Saturday, 13 April 2013

Some Food For Thought

I found this interesting graphic here [originally from DEFRA]


But sadly the data is rather hard to interpret. It tells me that in the last five years, the price of bread has increased by 30%, and the average person is buying 10% less bread each week [but wasting 32% of it] Furthermore, 60% of people are still eating food after the ‘use-by’ date. What does that mean?

  • If I buy a pack of yellow-stickered bread rolls at 8pm in the supermarket which will be out of date at midnight, then does eating them next morning count as ‘after the use-by date’?
  • If I freeze them as soon as I get home, and then use them a week later then does that count as ‘after the use-by date’?
  • If I bake them into a bread and butter pudding, and put it in the fridge for 24 hours for the next night’s dessert, then does that count as ‘after the use by date’?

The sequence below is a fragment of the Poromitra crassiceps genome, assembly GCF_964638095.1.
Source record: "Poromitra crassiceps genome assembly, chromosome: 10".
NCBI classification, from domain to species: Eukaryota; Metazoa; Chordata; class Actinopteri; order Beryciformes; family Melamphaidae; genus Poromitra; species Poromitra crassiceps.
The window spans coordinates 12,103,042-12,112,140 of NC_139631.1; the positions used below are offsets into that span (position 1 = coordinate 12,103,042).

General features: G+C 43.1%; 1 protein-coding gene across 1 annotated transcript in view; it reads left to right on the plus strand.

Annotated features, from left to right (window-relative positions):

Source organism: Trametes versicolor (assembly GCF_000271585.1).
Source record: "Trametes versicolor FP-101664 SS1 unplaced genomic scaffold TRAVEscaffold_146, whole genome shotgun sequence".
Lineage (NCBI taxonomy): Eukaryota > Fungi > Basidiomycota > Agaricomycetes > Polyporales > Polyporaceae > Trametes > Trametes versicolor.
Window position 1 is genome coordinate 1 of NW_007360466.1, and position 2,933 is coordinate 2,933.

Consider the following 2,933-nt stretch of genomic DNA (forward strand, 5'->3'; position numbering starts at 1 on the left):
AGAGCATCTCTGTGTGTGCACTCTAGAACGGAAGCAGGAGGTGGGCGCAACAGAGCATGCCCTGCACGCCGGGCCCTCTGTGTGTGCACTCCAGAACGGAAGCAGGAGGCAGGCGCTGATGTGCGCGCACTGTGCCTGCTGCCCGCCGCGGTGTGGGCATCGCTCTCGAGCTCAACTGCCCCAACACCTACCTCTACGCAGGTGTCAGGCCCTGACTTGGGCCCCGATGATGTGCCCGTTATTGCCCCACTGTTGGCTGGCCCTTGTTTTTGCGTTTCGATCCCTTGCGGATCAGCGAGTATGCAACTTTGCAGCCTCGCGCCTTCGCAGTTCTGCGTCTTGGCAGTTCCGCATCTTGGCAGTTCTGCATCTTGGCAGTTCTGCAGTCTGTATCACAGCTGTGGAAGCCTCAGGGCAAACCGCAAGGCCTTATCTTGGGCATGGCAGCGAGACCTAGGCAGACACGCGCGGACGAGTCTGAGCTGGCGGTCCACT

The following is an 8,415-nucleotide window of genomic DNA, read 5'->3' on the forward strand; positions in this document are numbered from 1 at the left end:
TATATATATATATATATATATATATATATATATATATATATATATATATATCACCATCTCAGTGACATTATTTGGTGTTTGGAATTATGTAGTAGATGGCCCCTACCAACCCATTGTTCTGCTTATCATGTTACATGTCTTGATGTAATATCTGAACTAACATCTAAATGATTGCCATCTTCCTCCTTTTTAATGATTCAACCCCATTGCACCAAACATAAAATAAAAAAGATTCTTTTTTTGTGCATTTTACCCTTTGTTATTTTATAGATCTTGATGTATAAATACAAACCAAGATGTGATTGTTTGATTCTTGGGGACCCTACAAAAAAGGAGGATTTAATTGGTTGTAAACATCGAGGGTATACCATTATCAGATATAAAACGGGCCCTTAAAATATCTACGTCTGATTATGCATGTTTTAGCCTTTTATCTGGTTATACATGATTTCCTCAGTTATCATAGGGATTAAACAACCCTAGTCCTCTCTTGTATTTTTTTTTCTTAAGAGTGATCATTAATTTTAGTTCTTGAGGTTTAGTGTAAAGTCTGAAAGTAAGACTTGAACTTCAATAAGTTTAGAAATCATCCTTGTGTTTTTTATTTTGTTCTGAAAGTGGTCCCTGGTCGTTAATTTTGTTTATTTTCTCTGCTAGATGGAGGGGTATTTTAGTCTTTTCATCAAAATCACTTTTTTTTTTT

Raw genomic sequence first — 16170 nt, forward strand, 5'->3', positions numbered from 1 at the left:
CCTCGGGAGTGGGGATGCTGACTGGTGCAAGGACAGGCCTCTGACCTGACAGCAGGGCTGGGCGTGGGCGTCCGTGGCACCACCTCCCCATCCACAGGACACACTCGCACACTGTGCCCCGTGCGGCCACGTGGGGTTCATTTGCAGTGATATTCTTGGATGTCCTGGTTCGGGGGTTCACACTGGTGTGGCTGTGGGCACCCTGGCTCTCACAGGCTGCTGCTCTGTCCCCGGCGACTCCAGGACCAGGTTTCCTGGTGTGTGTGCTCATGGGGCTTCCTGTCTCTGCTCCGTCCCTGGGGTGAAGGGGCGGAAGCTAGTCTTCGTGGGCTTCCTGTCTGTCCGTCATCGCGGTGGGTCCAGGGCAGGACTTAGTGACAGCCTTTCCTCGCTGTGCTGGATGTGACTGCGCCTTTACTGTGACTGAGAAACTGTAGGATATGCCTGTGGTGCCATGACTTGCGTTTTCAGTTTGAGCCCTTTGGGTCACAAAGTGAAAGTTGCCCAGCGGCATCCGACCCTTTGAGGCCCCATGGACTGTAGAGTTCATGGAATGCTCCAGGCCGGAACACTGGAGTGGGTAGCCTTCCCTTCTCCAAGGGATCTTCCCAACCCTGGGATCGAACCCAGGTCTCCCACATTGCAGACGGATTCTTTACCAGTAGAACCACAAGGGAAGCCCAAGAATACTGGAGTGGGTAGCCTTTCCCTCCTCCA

And does the 60% of us who risk life and limb with expired food also include any of those wastrels who casually sling sad carrots in the bin?

And I am intrigued by the fact that despite the increase in home baking, there has been absolutely no change in the average percentage of butter purchased, and very little increase in sugar purchasing. What is on the top of all those cupcakes at the School Fete then?

The only line that is clear – and the saddest one – is that food prices are up 12% and incomes in low income households are down 12%.

Find out more about supporting your local Foodbank here

1 comment:

  1. It really is hard with benfits cuts, wage freezes, job losses, and the constant rise of the cost of living. Our food bank here in Oldham has seen a massive increase of people who need to use it, such a valuable resource to families in these times, and sadly I can only see things getting worse


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